That’s not even close to a full list and may not be fully accurate, again it was pure brainstorm, but what do most of those individuals have in common? Think about it. There’s one thing that all but one have in common, and that’s never holding a top prize in WWE.
United States title…sure.
Television Championship…Booker T was a great one.
Tag Team Championship…without a doubt.
But the standard bearer…not a chance.
Arguably, other than portions of Booker T’s career, the guy in the group that has been booked the best and treated with the most seriousness and respect is Mark Henry. He’s been involved in laughable angles at times, but he legitimately could be WWE Champion. While no one would be terribly excited about his long title match defenses, that character and that strength on top would be believable.
It’s that last word that needs a little more care. These sideshow characters, these gimmicks, all of them destroy believability and credibility. The guys portraying these concepts can’t be taken as legitimate championship material unless they’re so good and so charismatic it’s impossible to stop them. We generally know how a main wrestling champion is supposed to look, act, speak, and work on a regular basis. Exceptions exist, but in most cases the top guys are easy to spot for anyone with eyes.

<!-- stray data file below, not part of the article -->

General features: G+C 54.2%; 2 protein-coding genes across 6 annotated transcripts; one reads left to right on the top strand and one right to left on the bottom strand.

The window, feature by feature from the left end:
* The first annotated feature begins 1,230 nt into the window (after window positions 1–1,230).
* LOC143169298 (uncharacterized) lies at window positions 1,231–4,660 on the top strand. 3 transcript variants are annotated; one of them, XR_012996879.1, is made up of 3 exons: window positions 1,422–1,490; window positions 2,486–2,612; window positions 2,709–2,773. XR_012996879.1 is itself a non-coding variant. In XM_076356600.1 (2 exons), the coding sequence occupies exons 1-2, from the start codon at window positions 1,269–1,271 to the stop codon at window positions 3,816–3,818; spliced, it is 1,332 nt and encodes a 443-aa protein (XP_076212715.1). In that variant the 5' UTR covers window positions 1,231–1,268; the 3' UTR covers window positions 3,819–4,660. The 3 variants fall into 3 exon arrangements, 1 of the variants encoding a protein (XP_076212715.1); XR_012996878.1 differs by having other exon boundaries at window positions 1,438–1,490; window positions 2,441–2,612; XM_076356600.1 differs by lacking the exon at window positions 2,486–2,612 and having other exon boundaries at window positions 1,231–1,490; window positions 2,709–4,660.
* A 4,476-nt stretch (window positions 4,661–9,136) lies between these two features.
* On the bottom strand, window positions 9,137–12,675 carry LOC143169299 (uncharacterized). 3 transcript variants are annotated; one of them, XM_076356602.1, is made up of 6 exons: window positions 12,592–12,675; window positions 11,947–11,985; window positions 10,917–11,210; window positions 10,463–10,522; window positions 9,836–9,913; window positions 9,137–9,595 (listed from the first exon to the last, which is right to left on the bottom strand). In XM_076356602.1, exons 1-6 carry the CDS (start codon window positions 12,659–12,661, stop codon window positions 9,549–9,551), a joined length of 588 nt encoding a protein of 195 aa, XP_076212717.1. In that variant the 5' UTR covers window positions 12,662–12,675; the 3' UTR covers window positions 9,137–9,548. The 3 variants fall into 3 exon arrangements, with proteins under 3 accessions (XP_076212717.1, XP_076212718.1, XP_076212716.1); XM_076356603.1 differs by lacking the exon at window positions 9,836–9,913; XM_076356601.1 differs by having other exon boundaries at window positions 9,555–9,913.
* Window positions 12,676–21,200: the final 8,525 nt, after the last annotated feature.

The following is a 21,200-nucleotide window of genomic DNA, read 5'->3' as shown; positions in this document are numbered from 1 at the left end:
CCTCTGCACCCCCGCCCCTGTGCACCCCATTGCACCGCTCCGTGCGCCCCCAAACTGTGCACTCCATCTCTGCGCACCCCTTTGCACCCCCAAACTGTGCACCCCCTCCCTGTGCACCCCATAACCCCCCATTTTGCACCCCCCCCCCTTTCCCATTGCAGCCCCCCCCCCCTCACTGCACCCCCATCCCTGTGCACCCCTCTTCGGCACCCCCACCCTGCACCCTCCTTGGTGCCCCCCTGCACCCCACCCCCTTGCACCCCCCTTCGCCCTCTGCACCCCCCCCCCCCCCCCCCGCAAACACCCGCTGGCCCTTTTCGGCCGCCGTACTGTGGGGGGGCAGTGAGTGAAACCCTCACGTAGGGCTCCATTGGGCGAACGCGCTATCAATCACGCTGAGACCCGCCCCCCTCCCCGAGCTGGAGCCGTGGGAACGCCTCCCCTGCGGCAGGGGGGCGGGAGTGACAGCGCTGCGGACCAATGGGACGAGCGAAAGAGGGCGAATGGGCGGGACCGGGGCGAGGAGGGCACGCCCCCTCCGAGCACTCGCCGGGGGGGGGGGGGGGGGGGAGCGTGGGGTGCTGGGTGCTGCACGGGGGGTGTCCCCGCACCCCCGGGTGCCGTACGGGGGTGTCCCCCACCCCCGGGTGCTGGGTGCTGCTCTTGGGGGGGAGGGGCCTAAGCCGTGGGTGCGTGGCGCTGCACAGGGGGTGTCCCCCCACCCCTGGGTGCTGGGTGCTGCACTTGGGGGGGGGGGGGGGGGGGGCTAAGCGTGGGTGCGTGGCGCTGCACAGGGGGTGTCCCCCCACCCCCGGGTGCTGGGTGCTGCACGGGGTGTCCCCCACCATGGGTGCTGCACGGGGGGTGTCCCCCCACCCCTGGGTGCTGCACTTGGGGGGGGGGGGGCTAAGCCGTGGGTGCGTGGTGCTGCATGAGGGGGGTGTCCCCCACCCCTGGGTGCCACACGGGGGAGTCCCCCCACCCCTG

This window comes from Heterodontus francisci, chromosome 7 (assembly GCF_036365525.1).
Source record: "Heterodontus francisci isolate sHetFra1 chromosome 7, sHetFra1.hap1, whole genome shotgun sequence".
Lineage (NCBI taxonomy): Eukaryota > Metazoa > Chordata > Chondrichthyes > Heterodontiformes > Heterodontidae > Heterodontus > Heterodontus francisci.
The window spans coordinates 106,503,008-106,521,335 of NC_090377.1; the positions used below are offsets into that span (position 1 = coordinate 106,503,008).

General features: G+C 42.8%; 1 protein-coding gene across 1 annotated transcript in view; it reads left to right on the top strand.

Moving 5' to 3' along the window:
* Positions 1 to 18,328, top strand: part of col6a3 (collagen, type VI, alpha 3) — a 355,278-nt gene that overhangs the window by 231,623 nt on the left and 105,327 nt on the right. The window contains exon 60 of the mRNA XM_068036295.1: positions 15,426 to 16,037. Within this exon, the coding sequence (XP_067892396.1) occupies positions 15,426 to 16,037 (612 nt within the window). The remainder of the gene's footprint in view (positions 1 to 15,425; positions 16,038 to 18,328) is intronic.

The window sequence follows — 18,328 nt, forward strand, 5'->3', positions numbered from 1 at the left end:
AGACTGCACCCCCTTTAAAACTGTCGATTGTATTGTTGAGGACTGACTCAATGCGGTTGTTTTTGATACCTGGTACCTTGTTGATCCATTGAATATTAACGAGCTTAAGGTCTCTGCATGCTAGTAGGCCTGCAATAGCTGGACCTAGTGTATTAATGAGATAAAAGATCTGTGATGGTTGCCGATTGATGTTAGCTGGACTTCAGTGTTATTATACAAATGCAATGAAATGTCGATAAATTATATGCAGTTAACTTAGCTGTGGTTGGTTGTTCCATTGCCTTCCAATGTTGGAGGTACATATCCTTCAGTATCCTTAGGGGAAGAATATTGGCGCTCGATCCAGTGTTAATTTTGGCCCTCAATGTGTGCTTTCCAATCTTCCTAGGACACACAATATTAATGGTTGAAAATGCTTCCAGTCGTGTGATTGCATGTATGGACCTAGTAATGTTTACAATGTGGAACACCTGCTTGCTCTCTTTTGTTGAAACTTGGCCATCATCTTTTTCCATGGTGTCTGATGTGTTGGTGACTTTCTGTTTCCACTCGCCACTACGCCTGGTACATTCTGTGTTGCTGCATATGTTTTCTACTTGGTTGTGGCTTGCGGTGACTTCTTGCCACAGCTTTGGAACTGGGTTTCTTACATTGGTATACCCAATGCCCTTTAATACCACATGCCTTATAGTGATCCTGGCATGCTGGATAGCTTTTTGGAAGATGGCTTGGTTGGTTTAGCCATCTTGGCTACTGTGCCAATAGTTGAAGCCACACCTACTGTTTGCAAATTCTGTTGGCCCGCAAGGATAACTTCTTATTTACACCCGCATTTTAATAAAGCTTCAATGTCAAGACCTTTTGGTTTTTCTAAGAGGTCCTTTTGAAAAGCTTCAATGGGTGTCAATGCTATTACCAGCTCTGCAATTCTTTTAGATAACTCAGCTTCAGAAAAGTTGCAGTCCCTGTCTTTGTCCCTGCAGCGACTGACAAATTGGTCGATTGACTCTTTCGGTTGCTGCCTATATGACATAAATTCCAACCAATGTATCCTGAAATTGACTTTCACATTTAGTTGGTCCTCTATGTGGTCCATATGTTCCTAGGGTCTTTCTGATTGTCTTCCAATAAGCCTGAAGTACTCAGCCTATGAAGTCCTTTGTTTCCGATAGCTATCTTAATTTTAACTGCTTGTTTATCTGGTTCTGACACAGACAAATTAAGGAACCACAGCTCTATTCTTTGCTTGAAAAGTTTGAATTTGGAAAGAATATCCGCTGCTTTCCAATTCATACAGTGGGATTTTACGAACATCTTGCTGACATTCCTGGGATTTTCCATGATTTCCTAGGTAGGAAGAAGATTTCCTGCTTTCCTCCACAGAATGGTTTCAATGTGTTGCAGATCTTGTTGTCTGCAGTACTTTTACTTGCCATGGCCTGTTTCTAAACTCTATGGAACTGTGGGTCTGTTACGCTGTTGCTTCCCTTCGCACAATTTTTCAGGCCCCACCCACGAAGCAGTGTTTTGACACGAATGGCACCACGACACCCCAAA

Is it possible that almost no black wrestler really had world champion makeup or prowess? Everyone knows it’s within the realm of reality. However, because of the rather large sample size and the rather small array of black character variance, it seems fair to hypothesize that it’s the gimmicks and the "little things" that truly doom a vast majority of black workers to midcard status or at the very least, the second rung of the ladder.
Of the fifteen men involved in Sunday’s pair of Money in the Bank ladder matches, only one African wrestler, Kofi Kingston, is involved, and he’s only in because of the risks he’s willing to endure, the bumps he’s sure to take, and the crazy athleticism that fits perfectly into this style of match. He’s won maybe five matches in the last 12 months. He has a less than zero shot at the briefcase.
This isn’t baseball or tennis, where black athletes are choosing other sports. If true, those facts might help to explain why there aren’t many true top-level black wrestlers carrying World Championships. Instead, wrestling is a scripted business where anybody with the ability to draw money can be the top guy. In that way, it can ideally be a meritocracy although it usually isn't. But if you agree with that claim, why is it almost no black wrestlers have ever reached that peak? Past that, why can’t you name a currently performing black WWE wrestler who MIGHT reach that peak?
Everything happens for a reason, especially in professional wrestling. With such a systemic and historically provable set of facts and truths about the black wrestler respective to "top guy status," the results are irrefutable. With that said...
Are those conclusions not highly problematic?